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The Wrath

looking for a book recommendation on human anthropology

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I'd like to read a book on early humans. I'm not so much interested, at this time, in human evolution. But I'd like to learn about how early humans lived, where they migrated to, when they started using tools, when they developed language, etc. Can anyone recommend a book that covers this subject material? Preferably, I'd like one in layman's terms, since I'm not an anthropologist...so, nothing too dense, please.

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I'd like to read a book on early humans. I'm not so much interested, at this time, in human evolution. But I'd like to learn about how early humans lived, where they migrated to, when they started using tools, when they developed language, etc. Can anyone recommend a book that covers this subject material? Preferably, I'd like one in layman's terms, since I'm not an anthropologist...so, nothing too dense, please.

I liked reading The Real Eve: Modern Man's Journey Out of Africa by Stephen Oppenheimer. Perhaps it is what you are looking for?

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That actually sounds exactly like what I'm looking for. It's awfully pricey though, so it may have to wait a while. Also, how easy is it to follow, having only a very basic understanding of anthropology? Thanks for the recommendation.

Now that I see the title, I think I've heard of this book before.

Edited by Moose

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That actually sounds exactly like what I'm looking for. It's awfully pricey though, so it may have to wait a while. Also, how easy is it to follow, having only a very basic understanding of anthropology? Thanks for the recommendation.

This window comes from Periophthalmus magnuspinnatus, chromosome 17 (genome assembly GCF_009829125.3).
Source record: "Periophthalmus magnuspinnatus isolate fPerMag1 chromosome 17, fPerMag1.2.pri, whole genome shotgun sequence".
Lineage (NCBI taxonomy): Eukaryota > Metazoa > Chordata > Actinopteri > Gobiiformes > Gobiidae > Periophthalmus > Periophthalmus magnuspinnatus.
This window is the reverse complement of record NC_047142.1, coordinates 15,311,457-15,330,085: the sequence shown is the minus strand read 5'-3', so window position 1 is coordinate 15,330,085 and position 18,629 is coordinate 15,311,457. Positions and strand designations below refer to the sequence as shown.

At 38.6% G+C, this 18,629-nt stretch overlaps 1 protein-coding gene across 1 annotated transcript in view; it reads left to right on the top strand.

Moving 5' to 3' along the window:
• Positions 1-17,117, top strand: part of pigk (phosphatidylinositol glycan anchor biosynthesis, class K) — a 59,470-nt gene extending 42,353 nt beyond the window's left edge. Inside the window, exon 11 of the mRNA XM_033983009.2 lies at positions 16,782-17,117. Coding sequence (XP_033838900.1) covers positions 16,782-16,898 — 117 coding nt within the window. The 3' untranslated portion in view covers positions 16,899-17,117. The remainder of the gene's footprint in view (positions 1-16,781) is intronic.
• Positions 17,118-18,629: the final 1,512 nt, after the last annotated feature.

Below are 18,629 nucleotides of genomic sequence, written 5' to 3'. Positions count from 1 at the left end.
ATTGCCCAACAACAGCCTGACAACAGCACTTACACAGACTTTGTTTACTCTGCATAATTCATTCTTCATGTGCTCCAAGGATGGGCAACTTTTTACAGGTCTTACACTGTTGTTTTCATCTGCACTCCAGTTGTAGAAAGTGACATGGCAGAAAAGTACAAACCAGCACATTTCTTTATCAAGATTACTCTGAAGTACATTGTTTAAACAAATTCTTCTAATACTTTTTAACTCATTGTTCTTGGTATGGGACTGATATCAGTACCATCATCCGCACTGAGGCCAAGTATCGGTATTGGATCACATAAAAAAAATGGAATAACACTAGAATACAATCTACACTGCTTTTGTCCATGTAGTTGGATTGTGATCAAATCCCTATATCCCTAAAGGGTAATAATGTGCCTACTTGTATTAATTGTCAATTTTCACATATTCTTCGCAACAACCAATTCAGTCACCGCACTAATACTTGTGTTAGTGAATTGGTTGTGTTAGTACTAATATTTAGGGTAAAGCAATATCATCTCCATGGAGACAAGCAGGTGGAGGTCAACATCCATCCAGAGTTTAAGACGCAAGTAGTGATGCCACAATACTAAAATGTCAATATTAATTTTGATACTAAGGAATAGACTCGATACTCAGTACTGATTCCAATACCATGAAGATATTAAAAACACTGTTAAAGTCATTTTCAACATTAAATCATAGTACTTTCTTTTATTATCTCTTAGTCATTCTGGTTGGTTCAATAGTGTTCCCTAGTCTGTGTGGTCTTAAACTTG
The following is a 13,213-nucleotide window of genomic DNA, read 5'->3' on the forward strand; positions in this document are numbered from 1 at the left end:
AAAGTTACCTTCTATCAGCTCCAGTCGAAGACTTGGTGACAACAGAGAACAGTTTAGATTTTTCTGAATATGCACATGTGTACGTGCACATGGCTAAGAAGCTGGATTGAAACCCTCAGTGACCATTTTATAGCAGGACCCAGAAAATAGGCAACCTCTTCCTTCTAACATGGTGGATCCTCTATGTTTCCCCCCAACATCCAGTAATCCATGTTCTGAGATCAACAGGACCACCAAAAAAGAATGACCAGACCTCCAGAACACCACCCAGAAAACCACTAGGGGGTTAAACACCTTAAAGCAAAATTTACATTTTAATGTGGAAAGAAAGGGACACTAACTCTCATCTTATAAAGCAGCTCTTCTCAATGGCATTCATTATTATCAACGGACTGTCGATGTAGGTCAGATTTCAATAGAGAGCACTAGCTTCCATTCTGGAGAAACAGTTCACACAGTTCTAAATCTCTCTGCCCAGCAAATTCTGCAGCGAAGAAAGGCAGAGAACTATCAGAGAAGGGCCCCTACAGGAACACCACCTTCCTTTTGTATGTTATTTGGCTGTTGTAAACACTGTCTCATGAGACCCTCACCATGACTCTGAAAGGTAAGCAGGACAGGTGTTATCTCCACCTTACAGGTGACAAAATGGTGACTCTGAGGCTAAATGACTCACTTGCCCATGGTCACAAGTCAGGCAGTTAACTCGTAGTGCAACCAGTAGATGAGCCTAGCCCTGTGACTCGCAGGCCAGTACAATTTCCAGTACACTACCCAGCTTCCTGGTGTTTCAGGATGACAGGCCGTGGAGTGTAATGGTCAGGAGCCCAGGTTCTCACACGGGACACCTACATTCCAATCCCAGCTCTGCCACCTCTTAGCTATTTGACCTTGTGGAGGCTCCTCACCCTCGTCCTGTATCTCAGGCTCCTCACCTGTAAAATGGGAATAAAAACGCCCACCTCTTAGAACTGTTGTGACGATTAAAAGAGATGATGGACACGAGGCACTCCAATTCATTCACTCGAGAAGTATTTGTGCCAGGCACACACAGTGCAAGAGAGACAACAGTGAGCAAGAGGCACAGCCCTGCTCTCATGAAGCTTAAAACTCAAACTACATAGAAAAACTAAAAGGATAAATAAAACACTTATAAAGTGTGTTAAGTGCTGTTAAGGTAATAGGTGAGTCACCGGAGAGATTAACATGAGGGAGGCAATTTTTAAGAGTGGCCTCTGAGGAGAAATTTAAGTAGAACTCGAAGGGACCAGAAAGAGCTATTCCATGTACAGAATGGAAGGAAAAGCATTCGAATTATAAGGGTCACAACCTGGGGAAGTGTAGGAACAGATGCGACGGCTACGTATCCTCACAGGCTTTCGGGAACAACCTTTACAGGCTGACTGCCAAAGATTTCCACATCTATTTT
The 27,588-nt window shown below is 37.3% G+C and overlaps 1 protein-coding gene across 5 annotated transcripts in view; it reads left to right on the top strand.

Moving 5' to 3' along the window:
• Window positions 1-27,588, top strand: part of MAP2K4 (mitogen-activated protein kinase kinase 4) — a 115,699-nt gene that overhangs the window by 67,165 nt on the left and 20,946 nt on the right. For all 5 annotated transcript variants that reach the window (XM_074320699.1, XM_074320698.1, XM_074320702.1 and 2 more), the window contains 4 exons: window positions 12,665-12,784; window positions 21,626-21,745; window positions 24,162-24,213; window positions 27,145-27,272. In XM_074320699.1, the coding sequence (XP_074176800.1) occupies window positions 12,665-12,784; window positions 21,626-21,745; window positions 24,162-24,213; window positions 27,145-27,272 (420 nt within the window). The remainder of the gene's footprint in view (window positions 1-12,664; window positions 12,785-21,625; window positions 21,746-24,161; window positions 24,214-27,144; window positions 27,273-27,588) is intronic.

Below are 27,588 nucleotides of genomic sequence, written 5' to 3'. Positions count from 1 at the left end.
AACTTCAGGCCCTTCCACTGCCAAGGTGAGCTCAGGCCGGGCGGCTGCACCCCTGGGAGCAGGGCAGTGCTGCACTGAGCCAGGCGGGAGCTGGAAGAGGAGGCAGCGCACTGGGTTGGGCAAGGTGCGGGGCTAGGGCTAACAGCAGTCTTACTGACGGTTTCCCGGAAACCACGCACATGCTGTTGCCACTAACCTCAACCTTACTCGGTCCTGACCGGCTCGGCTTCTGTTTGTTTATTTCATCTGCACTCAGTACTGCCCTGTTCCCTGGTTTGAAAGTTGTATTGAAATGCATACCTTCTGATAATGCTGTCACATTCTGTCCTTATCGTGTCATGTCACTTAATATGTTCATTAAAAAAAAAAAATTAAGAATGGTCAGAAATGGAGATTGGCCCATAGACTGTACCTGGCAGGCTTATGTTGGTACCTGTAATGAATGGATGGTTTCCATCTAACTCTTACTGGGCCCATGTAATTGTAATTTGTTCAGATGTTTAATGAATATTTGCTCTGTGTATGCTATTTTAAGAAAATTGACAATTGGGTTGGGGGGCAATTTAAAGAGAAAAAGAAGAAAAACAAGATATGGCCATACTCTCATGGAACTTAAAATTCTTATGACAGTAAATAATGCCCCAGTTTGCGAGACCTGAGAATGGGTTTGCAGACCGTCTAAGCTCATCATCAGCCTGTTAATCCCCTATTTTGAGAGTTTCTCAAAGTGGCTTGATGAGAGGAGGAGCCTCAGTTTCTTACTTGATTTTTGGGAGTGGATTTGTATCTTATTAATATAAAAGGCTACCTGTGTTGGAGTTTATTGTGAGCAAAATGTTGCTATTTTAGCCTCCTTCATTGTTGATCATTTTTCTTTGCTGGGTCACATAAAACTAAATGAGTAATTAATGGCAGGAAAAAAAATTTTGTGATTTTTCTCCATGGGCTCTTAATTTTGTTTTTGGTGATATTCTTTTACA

You are welcome.

I borrowed this book from the library. I did not find this reading this book to be that difficult. I thought it was technical enough to be satisfying to the lay person. Many visual aids, such as maps of emigration patterns, are provided. I do not have any background in anthropology but I read (nonfiction) quite often.

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Another good book on overall human history:

Guns, Germs and Steel by Jared Diamond

Although it discusses a few interesting periods in history, this is a terrible book in terms of philosophy. The author's premise is that "exploitable" natural resources and not ideas are the motor of history. This is precisely the Marxist view.

Edited by DarkWaters

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I liked Physical Anthropology by Stein and Rowe. The Third Chimpanzee is also great. It´s shorter and easily written than the first one. But as had been said before, Diamond is not good in philosophy. But i guess that in The Third Chimpanzee is not that much flaws as in Guns, Germs and Steel (I haven´t read that one due to anticipated stupid views of Diamond).

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